Listen to the Recess! Clip
In Boaz Yakin’s award-winning film, “Fresh,” we watch with fascination and growing dread as Michael, whose nickname is “Fresh,” the 12-year-old hero of this gritty urban fairy tale, begins to play a dangerous game of deception in which he pits two gangs of drug dealers in his Brooklyn neighborhood against one another. He can move between the gangs because he works as a runner for both, carrying heroine for one in the morning and crack for the other in the afternoon, and its a gambit that he must take up if he is to save his addicted sister, who is the unwilling girlfriend of one of the drug lords.
As you have gathered by now, this is not a movie for children, or even for younger teenagers. And I want to caution you that it has very rough language and several very violent scenes. But it is a deeply serious, truthful film for anyone who is concerned about the burdens that children often carry in their lives, and how they often must carry these weights silently and sometimes find solutions to the these problems virtually on their own.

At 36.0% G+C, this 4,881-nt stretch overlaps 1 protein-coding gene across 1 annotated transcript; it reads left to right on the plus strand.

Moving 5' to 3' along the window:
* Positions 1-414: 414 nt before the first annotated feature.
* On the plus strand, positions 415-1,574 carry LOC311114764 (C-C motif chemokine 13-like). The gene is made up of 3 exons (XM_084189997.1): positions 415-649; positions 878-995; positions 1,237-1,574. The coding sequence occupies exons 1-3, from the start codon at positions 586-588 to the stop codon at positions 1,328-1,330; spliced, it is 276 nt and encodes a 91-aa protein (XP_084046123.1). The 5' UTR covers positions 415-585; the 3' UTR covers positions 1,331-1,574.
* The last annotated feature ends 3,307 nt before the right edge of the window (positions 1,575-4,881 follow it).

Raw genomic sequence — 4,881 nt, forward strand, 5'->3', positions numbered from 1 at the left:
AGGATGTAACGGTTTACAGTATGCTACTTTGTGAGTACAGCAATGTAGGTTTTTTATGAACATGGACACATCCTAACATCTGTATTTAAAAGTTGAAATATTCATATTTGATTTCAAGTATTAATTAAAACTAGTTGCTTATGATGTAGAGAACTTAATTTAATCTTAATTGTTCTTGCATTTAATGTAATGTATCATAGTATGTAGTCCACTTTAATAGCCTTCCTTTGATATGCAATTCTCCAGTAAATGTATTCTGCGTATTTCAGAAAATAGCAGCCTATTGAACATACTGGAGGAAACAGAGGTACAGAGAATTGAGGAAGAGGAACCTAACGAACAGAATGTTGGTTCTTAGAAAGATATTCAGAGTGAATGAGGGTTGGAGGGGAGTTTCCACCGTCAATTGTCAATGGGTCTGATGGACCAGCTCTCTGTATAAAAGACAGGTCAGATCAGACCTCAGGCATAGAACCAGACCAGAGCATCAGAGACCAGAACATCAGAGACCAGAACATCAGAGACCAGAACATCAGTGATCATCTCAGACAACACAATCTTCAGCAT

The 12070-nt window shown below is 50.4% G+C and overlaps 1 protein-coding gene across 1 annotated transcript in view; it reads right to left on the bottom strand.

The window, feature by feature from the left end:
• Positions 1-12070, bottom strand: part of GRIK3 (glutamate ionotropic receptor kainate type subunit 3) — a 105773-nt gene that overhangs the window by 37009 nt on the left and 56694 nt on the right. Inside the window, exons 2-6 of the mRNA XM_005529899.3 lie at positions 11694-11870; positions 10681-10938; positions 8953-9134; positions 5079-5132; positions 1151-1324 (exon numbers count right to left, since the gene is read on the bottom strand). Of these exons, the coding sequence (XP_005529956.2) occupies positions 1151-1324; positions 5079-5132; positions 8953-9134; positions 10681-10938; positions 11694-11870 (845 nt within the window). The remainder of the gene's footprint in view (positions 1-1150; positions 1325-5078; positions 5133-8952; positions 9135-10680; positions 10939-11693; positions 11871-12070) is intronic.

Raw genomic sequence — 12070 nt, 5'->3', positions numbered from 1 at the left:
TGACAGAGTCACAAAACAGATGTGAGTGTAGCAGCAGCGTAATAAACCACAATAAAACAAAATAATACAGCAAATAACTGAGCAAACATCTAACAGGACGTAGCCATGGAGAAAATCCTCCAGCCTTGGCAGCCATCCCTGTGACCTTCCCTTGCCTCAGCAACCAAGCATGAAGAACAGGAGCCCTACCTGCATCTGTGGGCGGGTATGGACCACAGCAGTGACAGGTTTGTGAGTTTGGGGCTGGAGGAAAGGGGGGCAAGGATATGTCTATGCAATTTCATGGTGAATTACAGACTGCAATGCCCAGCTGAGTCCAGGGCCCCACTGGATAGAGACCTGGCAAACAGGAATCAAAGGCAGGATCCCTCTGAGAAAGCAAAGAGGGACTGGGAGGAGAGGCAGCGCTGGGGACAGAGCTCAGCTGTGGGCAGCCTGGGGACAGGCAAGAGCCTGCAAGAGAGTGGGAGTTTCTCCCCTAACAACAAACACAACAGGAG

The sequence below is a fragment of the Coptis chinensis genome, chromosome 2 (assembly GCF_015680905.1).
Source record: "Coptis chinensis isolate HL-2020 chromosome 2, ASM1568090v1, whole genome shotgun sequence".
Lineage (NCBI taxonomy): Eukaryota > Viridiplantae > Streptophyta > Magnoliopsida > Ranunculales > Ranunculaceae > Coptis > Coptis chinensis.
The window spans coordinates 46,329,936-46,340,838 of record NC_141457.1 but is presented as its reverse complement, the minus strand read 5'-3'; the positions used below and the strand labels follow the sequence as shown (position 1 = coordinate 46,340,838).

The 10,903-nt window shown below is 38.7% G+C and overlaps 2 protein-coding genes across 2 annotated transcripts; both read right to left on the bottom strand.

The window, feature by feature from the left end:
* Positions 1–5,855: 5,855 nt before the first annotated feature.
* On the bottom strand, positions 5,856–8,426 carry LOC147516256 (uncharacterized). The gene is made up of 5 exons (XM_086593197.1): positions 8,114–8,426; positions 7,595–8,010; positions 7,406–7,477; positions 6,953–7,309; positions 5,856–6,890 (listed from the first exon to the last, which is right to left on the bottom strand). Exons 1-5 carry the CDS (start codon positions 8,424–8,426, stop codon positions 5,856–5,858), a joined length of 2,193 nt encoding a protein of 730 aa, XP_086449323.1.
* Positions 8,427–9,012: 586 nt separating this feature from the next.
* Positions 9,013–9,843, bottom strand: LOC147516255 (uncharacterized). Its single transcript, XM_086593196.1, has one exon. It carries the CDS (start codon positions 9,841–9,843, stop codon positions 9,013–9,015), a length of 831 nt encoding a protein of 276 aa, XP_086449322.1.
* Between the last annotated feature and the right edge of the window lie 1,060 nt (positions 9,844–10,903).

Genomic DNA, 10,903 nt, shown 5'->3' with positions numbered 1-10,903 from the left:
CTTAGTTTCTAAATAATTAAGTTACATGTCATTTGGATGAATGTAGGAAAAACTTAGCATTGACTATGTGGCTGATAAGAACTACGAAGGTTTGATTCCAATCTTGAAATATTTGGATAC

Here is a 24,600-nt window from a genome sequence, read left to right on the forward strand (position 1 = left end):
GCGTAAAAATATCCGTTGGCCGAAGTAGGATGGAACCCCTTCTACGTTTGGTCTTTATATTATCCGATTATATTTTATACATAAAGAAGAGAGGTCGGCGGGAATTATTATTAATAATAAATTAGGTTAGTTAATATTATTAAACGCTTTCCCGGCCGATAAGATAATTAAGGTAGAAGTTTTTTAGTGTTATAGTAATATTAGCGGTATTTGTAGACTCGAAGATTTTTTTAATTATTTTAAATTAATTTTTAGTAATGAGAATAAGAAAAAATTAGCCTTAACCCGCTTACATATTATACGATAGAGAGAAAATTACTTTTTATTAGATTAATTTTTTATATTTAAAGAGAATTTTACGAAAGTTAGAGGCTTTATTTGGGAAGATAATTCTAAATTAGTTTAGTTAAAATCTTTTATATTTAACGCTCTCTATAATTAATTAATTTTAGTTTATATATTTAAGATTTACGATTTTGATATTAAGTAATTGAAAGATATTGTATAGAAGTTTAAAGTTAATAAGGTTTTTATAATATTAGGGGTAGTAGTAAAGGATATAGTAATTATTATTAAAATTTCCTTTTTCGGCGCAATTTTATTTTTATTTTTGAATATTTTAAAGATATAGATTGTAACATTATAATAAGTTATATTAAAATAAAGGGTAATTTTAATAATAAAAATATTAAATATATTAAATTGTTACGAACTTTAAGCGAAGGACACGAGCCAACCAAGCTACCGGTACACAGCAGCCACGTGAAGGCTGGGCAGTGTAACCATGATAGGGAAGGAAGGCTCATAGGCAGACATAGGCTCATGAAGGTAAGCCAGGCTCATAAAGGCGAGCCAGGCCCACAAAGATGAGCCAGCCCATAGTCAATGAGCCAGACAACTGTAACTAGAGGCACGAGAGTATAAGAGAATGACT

What empowers Fresh, who is played with stunning emotional range by Sean Nelson, are the mental skills he has learned from chess, a game taught to him by his brilliant, alcoholic, absentee father, played by Samuel L. Jackson, who still hustles speed chess for money in Washington Square Park, where Fresh meets him at key moments in the movie. The strategies, the subterfuges, the calculations of chess give Fresh the only weapon that he has for coping with the gangs that terrorize him, his family, friends and neighborhood. This is a classic fairy tale predicament, in which the little hero must find a way to outwit the ogres and giants that threaten to devour him. It’s an unforgettable, courageous movie, a small masterpiece about how difficult it is for kids to struggle and survive, especially those children who have fallen between the cracks into a world of indifference and exploitation that consumes most of the children who land in it. This movie will make you break out in cheers, and it will also break your heart.